Health & Wellbeing
Identifying Malnutrition in Acute Care Patients: Nutrition Focused Physical Assessment
Jessica Perez
Jessica Perez

Malnutrition develops when the body does not get the right amount of micronutrients, vitamins, and or minerals it needs to maintain healthy tissues and organ function. According to the Academy of Nutrition and Dietetics it is estimated that 30-50% of hospitalized patients can be considered malnourished. Malnutrition can be identified by percentage of weigh lost over a given time, documented low nutrition consumption, and/ or low BMI. However, this information is not always available. Thus, it is also important to recognize the physical signs that a patient is malnourished.

The Sodexo Nutrition Team is strengthening their skills with emphasis on malnutrition diagnosis and care by using nutrition focused physical examinations. These exams are an essential component of practice and provide the opportunity for early identification and treatment of patients that are malnourished upon admit or are at risk for becoming malnourished during their hospitalization.

A few of the physical signs of malnutrition are:

Muscle wasting- which is defined as a decrease in the mass of the muscle; it can be a partial or complete wasting away. Muscle atrophy results from a co-morbidity of several common diseases, including cancer, AIDS, chronic obstructive pulmonary disease, renal failure, anorexia and severe burns. Muscle waiting can be present in many areas including the temporal region, clavicle, deltoid, biceps, quadriceps, and chest.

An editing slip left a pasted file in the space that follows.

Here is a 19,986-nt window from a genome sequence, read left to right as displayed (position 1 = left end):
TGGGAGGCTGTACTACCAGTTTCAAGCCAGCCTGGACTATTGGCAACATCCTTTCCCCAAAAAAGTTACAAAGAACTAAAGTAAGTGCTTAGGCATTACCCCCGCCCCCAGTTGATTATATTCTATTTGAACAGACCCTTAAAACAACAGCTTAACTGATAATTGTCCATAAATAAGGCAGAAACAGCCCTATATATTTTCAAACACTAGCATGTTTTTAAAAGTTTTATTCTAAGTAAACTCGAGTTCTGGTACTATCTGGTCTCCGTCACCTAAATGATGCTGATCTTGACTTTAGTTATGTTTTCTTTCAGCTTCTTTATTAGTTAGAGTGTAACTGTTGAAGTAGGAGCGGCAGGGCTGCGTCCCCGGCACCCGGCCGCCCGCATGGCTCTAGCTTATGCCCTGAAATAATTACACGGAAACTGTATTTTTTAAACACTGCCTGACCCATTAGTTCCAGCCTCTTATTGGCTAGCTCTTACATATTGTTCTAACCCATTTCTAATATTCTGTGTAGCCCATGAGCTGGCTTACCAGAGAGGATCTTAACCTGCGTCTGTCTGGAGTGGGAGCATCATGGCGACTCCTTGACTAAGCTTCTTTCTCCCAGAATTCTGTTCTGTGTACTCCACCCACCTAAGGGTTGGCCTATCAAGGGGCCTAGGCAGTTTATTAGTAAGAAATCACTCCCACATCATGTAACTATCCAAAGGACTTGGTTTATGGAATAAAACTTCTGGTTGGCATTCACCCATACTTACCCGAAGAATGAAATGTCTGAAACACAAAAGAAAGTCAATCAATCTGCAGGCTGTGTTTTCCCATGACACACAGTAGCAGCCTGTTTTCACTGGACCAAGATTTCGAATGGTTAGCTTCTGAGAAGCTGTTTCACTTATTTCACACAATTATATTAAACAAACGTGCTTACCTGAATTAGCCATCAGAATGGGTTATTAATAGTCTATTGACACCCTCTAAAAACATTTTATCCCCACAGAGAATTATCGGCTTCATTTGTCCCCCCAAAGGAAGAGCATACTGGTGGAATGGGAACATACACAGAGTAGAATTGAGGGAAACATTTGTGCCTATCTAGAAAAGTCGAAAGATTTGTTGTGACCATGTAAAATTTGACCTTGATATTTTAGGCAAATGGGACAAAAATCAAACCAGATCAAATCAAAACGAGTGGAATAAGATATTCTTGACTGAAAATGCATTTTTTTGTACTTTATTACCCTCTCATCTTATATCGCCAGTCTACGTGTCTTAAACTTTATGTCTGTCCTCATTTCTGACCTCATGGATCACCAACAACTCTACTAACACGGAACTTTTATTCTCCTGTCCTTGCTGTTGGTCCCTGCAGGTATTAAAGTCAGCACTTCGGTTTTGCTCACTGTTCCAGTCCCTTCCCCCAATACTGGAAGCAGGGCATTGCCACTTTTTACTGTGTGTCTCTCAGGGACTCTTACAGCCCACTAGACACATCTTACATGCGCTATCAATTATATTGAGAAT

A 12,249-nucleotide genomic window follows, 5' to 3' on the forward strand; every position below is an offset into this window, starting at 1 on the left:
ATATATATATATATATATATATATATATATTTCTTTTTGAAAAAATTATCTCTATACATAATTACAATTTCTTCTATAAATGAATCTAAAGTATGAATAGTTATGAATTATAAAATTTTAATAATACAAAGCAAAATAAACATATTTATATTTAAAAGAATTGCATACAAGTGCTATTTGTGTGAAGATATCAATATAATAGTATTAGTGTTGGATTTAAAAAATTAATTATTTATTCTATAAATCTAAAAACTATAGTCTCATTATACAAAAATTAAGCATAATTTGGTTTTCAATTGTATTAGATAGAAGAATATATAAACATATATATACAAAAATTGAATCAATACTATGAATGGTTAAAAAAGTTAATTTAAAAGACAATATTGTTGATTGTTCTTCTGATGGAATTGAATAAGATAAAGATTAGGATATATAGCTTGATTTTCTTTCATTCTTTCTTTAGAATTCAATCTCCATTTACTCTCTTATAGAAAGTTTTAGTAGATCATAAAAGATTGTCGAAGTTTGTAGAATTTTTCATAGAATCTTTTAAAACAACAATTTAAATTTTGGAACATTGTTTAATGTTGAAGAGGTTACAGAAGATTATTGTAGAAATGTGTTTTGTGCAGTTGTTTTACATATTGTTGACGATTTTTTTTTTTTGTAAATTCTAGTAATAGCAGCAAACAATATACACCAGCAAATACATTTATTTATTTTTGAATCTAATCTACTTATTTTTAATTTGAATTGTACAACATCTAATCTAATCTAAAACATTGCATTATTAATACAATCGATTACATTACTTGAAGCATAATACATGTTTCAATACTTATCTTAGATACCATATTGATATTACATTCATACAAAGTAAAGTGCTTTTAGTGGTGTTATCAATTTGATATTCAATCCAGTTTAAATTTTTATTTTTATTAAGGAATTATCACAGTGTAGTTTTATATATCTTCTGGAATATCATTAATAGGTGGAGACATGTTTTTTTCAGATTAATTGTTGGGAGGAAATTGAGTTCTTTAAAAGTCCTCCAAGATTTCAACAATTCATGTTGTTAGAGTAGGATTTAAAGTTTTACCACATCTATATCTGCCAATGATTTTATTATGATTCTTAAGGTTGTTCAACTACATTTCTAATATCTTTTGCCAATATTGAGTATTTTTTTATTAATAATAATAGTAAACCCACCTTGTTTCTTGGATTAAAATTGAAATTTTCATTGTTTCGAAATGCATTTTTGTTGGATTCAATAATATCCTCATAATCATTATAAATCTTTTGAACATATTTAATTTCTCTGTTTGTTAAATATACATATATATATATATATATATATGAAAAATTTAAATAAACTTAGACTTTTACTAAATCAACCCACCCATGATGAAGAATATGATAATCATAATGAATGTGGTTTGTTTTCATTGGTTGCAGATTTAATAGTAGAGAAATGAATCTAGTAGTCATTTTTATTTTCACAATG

Reduced grip strength- measurement of hand grip strength has gained attention as a simple, non-invasive way to test muscle strength using a tool known as a dynamometer. Impaired grip strength is an indicator of increased postoperative complications, increased length of hospitalization, and higher re-hospitalization rate. In the elderly, loss of grip strength can mean loss of independence.

Low percent body fat – Essential body fat is necessary to maintain life and reproductive functions. The percentage of essential body fat for women is greater than that for men, due to the demands of childbearing and other hormonal functions. The percentage of essential fat is about 2–5% in men, and 10–13% in women. A number of methods are available for determining body fat percentage, such as measurement with calipers or through the use of bioelectrical impedance analysis.

Other signs physical signs of malnutrition include edema, poor skin turgor, poor dentition, a

 

nd poor appearance of skin, hair or nails. For more specifics on malnutrition and nutrition focused physical exams visit the Academy of Dietetics and Nutrition, American Society for Parenteral and Enteral Nutrition or Sodexo Nutrition Team at julie.branham@sodexo.com.

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